Pine Gap’s original and still most important function is to serve as the ground control station for US National Reconnaissance Office signals intelligence satellites that intercept ballistic missile test telemetry and microwave telecommunications. In addition Pine Gap relays data from US missile launch detection/early warning satellites – the Space-Based Infrared System.

The base also intercepts a very wide range of radio and mobile telephone communications to provide tactical intelligence support for US military operations across the Eastern hemisphere, including drone strikes in Afghanistan, Iraq, Yemen and elsewhere.

Government secrecy

There have been no official statements about Pine Gap’s new role.

In 2013, then Defence Minister Stephen Smith said the Australian government approves the presence of a capability or function in Australia but this “does not mean that Australia approves every activity or tasking undertaken”.

The Australian government has repeatedly refused to comment on specific disclosures from documents leaked by Edward Snowden. Last year Prime Minister Tony Abbott insisted that Australia would not use intelligence “to the detriment of other countries”.

A detachment of the US Army’s 743rd Military Intelligence Battalion, a detachment of the US Air Force’s Air Intelligence Agency’s Intelligence Operations Group, and a sub-unit of the US Marines’ Cryptologic Support Battalion were posted to Pine Gap in the late 1990s.

Detachment 2 of the US Air Force’s Air Intelligence Agency’s 544th Intelligence Operations Group, previously located in Puerto Rico, was transferred to Pine Gap in the early 2000s, signifying that Pine Gap had become a new Foreign Satellite site.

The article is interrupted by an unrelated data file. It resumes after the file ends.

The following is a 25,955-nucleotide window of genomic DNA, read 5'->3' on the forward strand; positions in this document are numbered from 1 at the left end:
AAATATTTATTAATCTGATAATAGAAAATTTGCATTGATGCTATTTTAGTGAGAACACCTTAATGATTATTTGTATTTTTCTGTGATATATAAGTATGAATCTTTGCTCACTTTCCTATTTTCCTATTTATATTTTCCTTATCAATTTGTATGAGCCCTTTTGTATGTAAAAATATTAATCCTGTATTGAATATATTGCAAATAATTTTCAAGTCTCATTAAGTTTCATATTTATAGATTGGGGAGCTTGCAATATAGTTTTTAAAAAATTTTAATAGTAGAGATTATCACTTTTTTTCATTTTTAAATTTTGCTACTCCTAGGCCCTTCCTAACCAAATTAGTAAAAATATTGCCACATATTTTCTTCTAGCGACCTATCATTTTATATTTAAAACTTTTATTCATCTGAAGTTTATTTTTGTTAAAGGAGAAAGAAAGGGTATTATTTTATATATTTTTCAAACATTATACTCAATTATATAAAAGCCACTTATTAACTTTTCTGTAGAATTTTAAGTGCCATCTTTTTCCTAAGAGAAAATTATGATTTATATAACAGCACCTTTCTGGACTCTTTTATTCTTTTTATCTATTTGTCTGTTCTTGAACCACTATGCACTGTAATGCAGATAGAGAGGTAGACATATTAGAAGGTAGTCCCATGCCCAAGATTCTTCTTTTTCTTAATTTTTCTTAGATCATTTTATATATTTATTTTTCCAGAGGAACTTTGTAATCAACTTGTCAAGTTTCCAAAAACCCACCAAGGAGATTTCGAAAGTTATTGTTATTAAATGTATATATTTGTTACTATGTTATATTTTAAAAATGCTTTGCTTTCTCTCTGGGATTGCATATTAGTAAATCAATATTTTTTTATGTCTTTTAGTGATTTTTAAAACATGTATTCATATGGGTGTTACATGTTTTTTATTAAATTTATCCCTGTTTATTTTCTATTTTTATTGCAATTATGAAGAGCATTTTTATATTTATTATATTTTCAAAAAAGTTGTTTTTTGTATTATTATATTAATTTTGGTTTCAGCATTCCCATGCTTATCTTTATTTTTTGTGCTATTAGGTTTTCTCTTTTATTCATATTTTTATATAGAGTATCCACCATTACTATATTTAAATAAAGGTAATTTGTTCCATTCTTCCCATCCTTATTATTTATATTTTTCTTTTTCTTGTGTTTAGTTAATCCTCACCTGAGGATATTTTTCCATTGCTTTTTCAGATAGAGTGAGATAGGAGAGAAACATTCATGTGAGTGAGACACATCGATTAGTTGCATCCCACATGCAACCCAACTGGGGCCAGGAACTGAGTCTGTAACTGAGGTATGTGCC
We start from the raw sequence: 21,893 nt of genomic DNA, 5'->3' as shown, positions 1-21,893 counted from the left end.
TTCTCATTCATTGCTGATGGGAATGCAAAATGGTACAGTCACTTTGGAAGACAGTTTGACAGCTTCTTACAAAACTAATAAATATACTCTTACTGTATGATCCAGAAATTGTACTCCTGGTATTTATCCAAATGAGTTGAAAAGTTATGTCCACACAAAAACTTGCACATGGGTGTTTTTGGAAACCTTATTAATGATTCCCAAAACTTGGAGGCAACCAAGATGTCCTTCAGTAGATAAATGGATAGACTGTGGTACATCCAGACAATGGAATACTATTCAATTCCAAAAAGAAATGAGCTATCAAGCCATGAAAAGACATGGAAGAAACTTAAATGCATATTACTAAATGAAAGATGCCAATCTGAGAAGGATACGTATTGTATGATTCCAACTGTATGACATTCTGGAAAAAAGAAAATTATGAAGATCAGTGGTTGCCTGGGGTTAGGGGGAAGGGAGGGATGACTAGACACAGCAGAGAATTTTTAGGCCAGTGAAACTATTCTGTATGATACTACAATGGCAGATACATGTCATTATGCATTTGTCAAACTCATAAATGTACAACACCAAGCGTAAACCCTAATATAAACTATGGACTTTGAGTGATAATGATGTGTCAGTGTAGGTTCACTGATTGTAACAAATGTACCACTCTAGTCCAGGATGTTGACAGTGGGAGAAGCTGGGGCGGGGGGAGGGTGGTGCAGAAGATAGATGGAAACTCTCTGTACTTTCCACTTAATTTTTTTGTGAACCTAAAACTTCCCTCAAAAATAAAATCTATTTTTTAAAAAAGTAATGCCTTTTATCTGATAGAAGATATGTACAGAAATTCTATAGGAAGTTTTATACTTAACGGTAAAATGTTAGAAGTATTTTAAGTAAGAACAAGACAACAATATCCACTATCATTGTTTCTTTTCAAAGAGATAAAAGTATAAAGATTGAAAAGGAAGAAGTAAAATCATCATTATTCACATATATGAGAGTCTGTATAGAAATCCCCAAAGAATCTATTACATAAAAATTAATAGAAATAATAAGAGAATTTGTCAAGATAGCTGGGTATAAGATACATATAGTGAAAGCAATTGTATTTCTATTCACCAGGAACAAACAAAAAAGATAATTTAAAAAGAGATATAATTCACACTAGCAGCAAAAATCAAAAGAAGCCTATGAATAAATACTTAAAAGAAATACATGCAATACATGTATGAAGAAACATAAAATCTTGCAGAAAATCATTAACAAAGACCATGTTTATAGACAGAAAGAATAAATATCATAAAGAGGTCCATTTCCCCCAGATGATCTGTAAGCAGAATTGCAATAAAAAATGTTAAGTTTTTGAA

The detachment comprised 28 personnel and included a Geospatial Metadata Analysis unit which “optimises information flow to the warfighter” and especially Special Operations Forces teams.

Public enquiry

Pine Gap’s new functions – from its role with drones to the assault on privacy contained within the “collect-it-all” strategy – must be exposed.

The peace movement has been calling for Pine Gap to be closed down for many years.

Hidden by government secrecy and its isolated location, most Australians know little of its spying and war fighting functions. Many do not even know it exists.

In response there has been a long campaign for a public enquiry into Pine Gap’s functions.

Now the need for an informed, transparent public re-assessment of Pine Gap’s roles is more important and more urgent than ever.

*Expanded Communications Satellite Surveillance and Intelligence Activities utilising Multi-beam Antenna Systems, by Australian National University emeritus professor Desmond Ball, British investigative journalist Duncan Campbell, Canadian intelligence researcher Bill Robinson and Melbourne University professor Richard Tanteris published by the Nautilus Institute of Berkeley, NAPSNet Special Report, 28 May 2015.

Next article – Editorial – Secrecy meets inhumanity